Laurie Halse Anderson has made a name for herself by writing young adult fiction that tackles difficult topics like rape and eating disorders, to name just a few. Her no-punches-pulled explorations of tough issues have prompted various classroom bans and challenges, which–as challenges usually do–have only increased her popularity, not just among her target audience, but among adults who read YA fiction. Both sets of readers will find the same issue-driven, unflinching prose in Anderson’s latest novel, The Impossible Knife of Memory; what remains to be seen, however, is how her detractors will respond to her theme, which happens to be combat-related PTSD and its effects on not just veterans, but on their families.
Since 2001, over 300,000 veterans have been treated for PTSD at an official VA facility. A 2008 Rand report indicates that many more cases go unreported and/or untreated, due to either fear of stigma or access to adequate medical care, with a resulting cost to the U.S. of $6.2 billion. The Impossible Knife of Memory asks the reader to imagine the stories behind the data with one representative portrait of a father and daughter trying to escape their troubled past.
Andy and Hayley Kincain have just moved back to Andy’s hometown after five years of truck driving and homeschooling on the road. This is supposedly to give Hayley some semblance of a normal life, but the bored, bright teenager is not fitting in well with high school and its comparatively restrictive rules. Of course, it’s hard to concentrate in school when you’re constantly worrying about what’s going on at home, and whether you’ll be seeing normal dad, depressed dad, blackout dad, or flashback dad in any given moment. But Hayley’s just fine, thank you, and she doesn’t need teachers, guidance counselors, friends, or cute boys to help her deal. And yet, they keep trying anyway, much to Hayley’s exasperation.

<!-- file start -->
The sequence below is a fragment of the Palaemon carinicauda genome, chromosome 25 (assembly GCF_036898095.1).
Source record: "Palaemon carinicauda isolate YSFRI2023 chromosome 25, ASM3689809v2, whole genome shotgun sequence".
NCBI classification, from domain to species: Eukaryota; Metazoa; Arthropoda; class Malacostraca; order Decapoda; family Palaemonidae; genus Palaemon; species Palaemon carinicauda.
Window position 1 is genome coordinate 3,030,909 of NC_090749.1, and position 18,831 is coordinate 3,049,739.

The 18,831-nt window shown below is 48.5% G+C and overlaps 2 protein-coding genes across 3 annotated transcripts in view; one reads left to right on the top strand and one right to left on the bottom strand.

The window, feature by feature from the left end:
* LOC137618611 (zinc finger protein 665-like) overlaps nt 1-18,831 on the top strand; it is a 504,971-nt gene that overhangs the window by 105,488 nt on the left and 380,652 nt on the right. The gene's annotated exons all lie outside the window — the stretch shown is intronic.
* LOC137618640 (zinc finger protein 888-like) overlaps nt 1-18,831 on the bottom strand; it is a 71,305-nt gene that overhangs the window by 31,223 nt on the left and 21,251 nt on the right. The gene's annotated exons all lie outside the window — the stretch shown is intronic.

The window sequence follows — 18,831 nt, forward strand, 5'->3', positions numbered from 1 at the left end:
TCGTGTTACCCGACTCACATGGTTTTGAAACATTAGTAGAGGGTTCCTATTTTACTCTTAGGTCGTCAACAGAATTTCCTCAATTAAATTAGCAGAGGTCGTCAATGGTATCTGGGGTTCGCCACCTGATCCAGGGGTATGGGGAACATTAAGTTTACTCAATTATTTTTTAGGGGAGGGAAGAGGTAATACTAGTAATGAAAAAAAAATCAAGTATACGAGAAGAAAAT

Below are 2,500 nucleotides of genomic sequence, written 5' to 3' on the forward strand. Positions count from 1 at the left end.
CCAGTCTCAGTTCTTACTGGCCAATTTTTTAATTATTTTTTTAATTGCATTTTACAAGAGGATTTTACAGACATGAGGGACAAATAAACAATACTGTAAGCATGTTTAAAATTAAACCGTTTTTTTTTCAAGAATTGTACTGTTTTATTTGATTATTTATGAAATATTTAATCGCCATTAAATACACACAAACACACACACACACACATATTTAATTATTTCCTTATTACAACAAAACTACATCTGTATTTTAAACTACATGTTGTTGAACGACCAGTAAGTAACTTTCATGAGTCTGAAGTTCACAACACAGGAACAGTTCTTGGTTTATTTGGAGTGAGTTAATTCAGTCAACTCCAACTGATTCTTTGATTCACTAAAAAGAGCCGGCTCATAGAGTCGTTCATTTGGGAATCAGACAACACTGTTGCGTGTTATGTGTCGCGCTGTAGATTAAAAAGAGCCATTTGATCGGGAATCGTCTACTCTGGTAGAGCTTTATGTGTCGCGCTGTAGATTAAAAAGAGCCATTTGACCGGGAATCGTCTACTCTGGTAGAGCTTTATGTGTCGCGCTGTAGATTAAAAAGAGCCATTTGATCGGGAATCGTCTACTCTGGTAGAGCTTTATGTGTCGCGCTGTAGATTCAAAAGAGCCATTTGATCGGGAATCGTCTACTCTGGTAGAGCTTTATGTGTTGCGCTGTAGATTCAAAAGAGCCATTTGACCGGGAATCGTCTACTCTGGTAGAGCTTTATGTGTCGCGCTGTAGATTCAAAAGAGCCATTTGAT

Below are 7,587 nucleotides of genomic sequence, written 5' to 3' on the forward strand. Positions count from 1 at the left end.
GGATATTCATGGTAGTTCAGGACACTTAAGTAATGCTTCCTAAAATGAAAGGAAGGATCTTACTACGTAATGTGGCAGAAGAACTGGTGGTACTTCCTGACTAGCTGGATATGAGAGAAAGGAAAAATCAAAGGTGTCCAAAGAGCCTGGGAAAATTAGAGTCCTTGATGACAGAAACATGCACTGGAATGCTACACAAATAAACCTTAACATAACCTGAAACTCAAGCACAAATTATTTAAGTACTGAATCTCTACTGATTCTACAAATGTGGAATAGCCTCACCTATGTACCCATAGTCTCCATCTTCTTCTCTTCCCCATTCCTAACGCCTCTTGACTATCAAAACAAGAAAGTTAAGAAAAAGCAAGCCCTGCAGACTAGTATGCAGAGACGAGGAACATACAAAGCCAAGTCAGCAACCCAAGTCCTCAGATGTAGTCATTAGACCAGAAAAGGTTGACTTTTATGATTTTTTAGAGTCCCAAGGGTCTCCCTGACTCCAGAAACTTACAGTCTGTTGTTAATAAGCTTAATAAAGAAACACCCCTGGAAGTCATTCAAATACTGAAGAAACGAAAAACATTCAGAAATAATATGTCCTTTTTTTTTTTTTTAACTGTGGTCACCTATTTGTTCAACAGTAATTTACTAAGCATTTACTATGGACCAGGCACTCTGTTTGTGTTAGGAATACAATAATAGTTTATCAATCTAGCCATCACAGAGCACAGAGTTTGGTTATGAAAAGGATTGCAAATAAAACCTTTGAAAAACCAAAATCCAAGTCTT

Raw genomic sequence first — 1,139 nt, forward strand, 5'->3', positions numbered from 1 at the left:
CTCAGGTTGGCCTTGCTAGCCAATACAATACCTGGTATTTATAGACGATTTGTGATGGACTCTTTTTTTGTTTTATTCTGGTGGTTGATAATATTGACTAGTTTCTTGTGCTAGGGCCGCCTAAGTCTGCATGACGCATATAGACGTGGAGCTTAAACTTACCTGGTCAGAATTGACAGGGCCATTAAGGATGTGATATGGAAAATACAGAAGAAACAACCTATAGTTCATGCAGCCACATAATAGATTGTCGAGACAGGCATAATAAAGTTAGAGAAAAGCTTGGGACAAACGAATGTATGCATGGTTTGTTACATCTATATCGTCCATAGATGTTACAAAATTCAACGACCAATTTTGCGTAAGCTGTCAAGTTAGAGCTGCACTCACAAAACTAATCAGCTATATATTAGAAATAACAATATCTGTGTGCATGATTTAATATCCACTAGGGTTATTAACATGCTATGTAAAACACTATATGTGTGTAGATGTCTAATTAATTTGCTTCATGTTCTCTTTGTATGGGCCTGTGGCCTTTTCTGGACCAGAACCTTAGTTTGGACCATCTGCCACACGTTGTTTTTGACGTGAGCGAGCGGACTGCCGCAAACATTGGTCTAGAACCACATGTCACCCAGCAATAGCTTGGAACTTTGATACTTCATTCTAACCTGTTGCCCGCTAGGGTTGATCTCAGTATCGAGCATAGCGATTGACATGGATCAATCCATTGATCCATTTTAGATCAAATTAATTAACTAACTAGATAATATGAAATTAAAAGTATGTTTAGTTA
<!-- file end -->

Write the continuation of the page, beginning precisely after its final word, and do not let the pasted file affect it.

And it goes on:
Told mostly from Hayley’s point of view, but interwoven with haunting images from Andy’s trauma, Anderson has given us a well-crafted portrait of what happens when coping mechanisms no longer work, and things fall apart. The story’s greatest strength, however, is in showing how wounded people can become strong again without losing their dignity or compromising their essential selves, a long, slow process that Anderson skillfully spins out over a series of short, intense chapters. As a result, Hayley and Andy are initially hard to like, but worth getting to know, not only for themselves, but for the untold stories they represent.
“Problem novels” aren’t exactly fun to read, but they are important. They shine light on aspects of the human condition some people would rather keep in the dark. Considering the sacrifices so many men and women have made for their country, I’m grateful to Anderson for making this issue the latest focus of her clear-eyed literary spotlight.
with gratitude to all who have served